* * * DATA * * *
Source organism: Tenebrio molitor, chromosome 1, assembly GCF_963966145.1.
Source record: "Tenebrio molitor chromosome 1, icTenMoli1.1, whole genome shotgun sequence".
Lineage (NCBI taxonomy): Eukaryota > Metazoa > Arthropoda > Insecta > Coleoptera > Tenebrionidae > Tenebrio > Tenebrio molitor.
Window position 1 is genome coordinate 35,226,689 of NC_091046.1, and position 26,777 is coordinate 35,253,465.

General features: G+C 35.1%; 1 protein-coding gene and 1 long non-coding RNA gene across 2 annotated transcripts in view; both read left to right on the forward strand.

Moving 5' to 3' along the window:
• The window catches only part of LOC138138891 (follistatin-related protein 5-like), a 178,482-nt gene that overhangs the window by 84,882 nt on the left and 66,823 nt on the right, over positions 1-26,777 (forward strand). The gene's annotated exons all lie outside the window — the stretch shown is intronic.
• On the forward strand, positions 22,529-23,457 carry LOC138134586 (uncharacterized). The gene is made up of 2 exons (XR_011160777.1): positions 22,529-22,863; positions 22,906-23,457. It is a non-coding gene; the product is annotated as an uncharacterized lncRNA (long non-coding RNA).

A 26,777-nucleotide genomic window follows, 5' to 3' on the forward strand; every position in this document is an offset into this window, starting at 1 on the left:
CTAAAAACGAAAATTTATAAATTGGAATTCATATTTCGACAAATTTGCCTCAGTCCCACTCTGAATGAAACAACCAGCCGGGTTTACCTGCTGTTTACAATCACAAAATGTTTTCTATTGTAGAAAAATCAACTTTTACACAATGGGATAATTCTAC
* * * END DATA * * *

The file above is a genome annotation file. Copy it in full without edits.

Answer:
Source organism: Tenebrio molitor, chromosome 1, assembly GCF_963966145.1.
Source record: "Tenebrio molitor chromosome 1, icTenMoli1.1, whole genome shotgun sequence".
Lineage (NCBI taxonomy): Eukaryota > Metazoa > Arthropoda > Insecta > Coleoptera > Tenebrionidae > Tenebrio > Tenebrio molitor.
Window position 1 is genome coordinate 35,226,689 of NC_091046.1, and position 26,777 is coordinate 35,253,465.

General features: G+C 35.1%; 1 protein-coding gene and 1 long non-coding RNA gene across 2 annotated transcripts in view; both read left to right on the forward strand.

Moving 5' to 3' along the window:
• The window catches only part of LOC138138891 (follistatin-related protein 5-like), a 178,482-nt gene that overhangs the window by 84,882 nt on the left and 66,823 nt on the right, over positions 1-26,777 (forward strand). The gene's annotated exons all lie outside the window — the stretch shown is intronic.
• On the forward strand, positions 22,529-23,457 carry LOC138134586 (uncharacterized). The gene is made up of 2 exons (XR_011160777.1): positions 22,529-22,863; positions 22,906-23,457. It is a non-coding gene; the product is annotated as an uncharacterized lncRNA (long non-coding RNA).

A 26,777-nucleotide genomic window follows, 5' to 3' on the forward strand; every position in this document is an offset into this window, starting at 1 on the left:
CTAAAAACGAAAATTTATAAATTGGAATTCATATTTCGACAAATTTGCCTCAGTCCCACTCTGAATGAAACAACCAGCCGGGTTTACCTGCTGTTTACAATCACAAAATGTTTTCTATTGTAGAAAAATCAACTTTTACACAATGGGATAATTCTAC